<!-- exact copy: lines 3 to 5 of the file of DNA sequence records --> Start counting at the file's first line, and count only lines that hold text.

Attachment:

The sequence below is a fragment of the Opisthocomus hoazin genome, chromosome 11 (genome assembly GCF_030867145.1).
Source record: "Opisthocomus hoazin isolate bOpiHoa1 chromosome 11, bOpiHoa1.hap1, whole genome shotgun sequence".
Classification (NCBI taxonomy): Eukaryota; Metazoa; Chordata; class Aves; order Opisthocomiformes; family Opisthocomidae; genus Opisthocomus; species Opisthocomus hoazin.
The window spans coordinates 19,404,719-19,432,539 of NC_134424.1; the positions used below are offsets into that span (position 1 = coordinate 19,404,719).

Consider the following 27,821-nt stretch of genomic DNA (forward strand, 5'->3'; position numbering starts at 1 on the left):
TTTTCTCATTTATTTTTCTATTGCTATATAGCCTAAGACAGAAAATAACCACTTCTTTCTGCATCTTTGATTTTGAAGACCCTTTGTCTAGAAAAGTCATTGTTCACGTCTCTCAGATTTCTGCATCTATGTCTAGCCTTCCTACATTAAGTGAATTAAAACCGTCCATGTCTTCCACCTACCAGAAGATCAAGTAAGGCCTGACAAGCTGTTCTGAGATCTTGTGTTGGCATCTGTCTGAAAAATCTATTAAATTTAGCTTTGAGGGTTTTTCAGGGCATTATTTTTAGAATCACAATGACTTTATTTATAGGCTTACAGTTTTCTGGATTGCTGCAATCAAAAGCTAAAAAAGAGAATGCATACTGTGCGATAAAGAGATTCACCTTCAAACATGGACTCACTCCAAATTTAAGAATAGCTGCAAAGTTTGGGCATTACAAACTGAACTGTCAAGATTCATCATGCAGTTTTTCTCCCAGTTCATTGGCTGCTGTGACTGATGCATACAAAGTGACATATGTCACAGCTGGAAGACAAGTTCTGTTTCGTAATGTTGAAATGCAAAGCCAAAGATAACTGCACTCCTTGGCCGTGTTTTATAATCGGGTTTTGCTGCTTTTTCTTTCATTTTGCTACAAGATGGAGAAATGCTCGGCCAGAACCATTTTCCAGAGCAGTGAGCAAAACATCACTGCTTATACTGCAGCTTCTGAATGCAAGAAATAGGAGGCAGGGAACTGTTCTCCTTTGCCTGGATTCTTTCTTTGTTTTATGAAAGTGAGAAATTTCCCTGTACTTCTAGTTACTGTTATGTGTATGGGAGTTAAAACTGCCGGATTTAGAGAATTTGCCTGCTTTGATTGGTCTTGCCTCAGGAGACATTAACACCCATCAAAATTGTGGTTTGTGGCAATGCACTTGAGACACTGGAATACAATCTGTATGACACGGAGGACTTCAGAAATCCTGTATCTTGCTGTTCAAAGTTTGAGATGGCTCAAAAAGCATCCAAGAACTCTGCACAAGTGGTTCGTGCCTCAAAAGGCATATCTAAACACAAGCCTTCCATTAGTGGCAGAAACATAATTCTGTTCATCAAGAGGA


Classification (NCBI taxonomy): Eukaryota; Metazoa; Chordata; class Aves; order Opisthocomiformes; family Opisthocomidae; genus Opisthocomus; species Opisthocomus hoazin.
The window spans coordinates 19,404,719-19,432,539 of NC_134424.1; the positions used below are offsets into that span (position 1 = coordinate 19,404,719).

Consider the following 27,821-nt stretch of genomic DNA (forward strand, 5'->3'; position numbering starts at 1 on the left):